Our Chicago injury lawyers read about several Illinois children who were transported to area hospitals after sustaining personal injuries when an inflatable slide tipped over on a junior elementary school playground. Fortunately, none of the fifth-graders’ personal injuries were life-threatening. However, the school reported that one child sustained a head injury in the playground accident when their head hit the asphalt. That same child reported dizziness. Some students also had bloody lips. The students were on an inflatable slide that appeared to tip over, causing the children to fall onto the asphalt. The slide was roughly fifteen feet high and there were fifty students outside at the time.
While many head injuries are harmless, they have to be taken very seriously because of risk of brain injury. Often times, parents wonder if their child needs medical attention after a head injury. The American Academy of Pediatrics recommends that parents contact their child’s healthcare provider for advance for anything more than a light bump on the head. Additionally, children with the following symptoms should be evaluated by a healthcare provider: recurrent vomiting, seizures, loss of consciousness, headaches, behavioral changes, clumsiness, confusion, dizziness that does not resolve, or if the child fell from a height greater than five feet. These symptoms may indicate head injury complication.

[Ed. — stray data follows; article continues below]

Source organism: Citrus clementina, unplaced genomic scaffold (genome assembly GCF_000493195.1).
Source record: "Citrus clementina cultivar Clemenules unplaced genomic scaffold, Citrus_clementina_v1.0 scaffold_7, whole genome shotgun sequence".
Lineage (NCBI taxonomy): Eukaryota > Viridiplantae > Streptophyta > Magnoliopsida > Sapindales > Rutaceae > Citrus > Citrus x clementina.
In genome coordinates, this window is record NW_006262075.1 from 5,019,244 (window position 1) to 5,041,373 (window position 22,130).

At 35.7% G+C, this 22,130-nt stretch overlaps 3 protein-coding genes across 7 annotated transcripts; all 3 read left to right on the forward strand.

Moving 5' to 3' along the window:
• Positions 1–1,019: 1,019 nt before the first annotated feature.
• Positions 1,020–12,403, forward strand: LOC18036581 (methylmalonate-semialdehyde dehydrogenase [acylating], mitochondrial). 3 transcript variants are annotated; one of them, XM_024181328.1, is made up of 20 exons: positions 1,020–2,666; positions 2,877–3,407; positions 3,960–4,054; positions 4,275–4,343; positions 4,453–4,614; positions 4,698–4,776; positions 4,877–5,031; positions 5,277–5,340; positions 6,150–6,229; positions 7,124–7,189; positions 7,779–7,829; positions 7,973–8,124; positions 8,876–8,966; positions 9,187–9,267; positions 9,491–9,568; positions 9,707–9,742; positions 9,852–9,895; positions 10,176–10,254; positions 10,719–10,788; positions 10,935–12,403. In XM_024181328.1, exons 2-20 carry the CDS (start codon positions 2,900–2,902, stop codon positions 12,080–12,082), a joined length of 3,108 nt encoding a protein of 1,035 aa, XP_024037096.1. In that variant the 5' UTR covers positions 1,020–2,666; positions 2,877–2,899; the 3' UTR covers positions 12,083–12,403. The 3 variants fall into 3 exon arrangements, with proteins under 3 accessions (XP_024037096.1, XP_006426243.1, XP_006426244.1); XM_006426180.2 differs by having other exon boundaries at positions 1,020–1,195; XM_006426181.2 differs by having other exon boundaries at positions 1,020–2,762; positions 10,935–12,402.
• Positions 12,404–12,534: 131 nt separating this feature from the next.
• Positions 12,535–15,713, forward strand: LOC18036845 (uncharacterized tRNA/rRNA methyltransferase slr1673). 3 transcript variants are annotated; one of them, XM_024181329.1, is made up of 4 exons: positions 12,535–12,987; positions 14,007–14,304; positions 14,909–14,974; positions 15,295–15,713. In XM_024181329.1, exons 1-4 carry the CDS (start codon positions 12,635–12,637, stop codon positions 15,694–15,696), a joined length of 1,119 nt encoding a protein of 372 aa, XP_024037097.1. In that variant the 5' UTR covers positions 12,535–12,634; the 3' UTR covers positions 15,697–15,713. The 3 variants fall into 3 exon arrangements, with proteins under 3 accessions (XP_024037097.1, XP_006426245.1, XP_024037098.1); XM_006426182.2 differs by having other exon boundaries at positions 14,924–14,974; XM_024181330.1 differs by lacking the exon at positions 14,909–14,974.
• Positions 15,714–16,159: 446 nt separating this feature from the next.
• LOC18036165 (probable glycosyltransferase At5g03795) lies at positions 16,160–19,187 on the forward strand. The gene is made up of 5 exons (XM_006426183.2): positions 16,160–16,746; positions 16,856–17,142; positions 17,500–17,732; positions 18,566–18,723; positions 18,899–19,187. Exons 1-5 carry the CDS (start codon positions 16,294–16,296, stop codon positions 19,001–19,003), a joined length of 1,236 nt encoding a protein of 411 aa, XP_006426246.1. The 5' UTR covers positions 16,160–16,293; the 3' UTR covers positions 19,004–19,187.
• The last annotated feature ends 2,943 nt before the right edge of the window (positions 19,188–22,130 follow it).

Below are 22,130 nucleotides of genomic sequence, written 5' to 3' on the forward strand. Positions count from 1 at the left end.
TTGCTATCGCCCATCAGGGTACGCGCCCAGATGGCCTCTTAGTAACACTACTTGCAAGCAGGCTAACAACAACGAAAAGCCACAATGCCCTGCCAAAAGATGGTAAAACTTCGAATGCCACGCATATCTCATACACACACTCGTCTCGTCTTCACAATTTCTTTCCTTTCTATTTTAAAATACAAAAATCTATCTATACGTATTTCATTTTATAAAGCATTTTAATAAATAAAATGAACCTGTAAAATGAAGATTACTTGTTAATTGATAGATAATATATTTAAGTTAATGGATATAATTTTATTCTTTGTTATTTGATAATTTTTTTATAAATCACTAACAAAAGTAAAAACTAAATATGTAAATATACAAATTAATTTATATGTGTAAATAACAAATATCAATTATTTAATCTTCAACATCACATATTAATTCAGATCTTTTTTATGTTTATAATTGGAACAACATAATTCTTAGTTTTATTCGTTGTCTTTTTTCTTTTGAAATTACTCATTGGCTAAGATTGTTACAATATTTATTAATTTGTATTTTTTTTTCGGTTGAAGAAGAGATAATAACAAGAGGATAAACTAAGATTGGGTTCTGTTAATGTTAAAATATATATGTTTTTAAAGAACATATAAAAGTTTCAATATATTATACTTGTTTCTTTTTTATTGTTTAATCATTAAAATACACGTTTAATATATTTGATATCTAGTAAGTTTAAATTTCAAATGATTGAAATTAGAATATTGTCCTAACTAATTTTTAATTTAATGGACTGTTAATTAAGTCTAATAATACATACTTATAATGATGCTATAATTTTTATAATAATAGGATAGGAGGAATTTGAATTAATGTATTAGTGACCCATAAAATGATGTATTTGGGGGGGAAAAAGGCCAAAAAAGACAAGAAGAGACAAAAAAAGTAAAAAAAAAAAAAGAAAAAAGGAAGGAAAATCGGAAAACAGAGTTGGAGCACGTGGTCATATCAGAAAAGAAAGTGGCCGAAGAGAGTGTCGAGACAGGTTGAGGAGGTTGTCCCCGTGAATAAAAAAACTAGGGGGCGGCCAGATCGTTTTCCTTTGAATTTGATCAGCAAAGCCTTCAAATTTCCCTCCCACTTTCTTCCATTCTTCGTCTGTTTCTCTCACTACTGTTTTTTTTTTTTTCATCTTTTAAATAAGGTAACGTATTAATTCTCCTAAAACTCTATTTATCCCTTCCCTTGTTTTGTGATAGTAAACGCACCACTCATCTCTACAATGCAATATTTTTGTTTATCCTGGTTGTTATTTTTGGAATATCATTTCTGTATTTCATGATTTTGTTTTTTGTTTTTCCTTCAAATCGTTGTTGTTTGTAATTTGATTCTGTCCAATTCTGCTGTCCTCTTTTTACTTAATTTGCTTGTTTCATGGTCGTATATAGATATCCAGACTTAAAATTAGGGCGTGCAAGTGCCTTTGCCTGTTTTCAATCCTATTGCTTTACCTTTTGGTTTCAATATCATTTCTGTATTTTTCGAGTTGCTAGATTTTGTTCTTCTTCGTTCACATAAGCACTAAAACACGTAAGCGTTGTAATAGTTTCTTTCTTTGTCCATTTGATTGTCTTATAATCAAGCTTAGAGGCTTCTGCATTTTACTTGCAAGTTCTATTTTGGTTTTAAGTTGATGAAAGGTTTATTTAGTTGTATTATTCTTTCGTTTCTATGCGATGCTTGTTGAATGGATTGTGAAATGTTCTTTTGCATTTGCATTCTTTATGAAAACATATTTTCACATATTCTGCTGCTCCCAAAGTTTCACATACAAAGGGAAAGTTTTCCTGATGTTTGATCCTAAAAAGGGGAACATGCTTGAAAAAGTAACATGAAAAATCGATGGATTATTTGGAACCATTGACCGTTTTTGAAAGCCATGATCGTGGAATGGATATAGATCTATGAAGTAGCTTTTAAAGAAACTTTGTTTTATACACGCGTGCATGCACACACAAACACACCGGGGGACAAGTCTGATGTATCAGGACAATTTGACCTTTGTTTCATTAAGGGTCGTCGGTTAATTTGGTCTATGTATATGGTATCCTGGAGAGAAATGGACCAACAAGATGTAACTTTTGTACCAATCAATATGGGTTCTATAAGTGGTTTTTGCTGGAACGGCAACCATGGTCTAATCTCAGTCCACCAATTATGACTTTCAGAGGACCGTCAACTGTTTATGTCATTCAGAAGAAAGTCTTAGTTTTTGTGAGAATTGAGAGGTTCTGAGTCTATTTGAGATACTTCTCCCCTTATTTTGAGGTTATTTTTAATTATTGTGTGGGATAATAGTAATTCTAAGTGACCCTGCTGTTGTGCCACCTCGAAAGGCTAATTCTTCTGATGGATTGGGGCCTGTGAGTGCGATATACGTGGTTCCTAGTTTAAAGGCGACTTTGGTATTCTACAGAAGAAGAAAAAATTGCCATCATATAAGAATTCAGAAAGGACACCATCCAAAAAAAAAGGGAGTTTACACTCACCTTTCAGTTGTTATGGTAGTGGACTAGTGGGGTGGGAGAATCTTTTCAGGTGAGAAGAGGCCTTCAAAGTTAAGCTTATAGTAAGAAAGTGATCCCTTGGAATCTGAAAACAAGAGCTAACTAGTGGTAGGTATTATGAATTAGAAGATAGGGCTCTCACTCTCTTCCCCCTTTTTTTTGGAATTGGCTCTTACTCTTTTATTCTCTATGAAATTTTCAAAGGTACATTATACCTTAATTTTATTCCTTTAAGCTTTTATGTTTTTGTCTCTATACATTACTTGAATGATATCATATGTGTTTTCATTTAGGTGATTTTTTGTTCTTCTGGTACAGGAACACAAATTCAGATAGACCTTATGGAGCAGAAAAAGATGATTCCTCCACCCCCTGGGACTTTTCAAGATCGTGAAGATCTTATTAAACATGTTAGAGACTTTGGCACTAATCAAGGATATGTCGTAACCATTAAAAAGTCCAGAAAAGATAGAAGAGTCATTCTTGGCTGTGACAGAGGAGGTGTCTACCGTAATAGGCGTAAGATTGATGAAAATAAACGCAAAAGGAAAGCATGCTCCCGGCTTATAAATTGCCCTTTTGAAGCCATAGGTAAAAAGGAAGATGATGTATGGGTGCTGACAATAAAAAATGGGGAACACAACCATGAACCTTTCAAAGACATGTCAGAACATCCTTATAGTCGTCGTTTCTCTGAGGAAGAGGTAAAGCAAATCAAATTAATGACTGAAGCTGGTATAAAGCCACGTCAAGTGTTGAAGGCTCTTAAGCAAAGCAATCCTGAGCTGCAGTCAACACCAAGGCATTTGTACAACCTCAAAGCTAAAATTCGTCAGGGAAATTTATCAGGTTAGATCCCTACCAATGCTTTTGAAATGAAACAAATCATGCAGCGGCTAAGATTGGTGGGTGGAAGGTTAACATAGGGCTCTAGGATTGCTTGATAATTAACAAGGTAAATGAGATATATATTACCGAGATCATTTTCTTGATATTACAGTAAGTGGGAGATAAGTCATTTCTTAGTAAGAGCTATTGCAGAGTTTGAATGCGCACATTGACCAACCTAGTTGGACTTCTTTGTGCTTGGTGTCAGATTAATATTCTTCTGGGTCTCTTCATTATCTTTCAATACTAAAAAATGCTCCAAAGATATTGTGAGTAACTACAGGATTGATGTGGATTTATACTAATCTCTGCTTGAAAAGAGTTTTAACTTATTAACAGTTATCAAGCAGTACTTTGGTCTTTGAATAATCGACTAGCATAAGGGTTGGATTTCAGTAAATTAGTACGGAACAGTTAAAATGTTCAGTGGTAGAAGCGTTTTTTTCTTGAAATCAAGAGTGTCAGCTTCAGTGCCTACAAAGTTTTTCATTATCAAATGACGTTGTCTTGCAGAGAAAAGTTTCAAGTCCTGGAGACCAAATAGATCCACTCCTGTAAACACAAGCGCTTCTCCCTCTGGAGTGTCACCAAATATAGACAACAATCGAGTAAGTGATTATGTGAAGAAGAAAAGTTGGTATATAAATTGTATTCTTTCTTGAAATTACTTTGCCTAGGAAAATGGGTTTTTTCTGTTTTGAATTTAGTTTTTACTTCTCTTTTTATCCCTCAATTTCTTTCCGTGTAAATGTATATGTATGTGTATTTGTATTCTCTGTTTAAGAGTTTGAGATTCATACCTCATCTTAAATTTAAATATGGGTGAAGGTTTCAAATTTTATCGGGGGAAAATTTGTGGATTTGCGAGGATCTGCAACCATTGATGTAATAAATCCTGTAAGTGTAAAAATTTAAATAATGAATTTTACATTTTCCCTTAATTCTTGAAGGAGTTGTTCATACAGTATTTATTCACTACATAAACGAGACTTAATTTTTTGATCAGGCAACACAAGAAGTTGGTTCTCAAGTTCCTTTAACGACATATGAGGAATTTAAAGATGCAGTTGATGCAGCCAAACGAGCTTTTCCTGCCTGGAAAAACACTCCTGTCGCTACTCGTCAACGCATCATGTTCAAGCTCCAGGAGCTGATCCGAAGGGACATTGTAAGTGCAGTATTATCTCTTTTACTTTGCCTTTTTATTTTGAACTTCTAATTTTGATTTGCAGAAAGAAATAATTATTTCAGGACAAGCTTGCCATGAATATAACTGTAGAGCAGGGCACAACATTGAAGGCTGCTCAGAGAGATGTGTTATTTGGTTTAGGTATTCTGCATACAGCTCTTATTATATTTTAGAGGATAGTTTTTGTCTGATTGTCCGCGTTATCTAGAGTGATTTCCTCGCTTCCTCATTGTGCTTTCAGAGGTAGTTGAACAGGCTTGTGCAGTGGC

The injured students were taken to Chicago area hospitals, including Loyola and MacNeal. Several of the students were put on stretchers and put in prosthetic collars before they were placed in ambulances. The slide had been rented for an end of the year field day at the school. School officials responded that the cause of the tip over is certainly going to be investigated. Staff was supervising the students at the time of the slide tip over. The incident caused quite a commotion on a usually quiet block. Each personal injury lawyer at our firm hopes that this incident will raise awareness surrounding the dangers that exist on the playground.
Read more about the fifth graders’ accident and injuries at Chicago Tribune.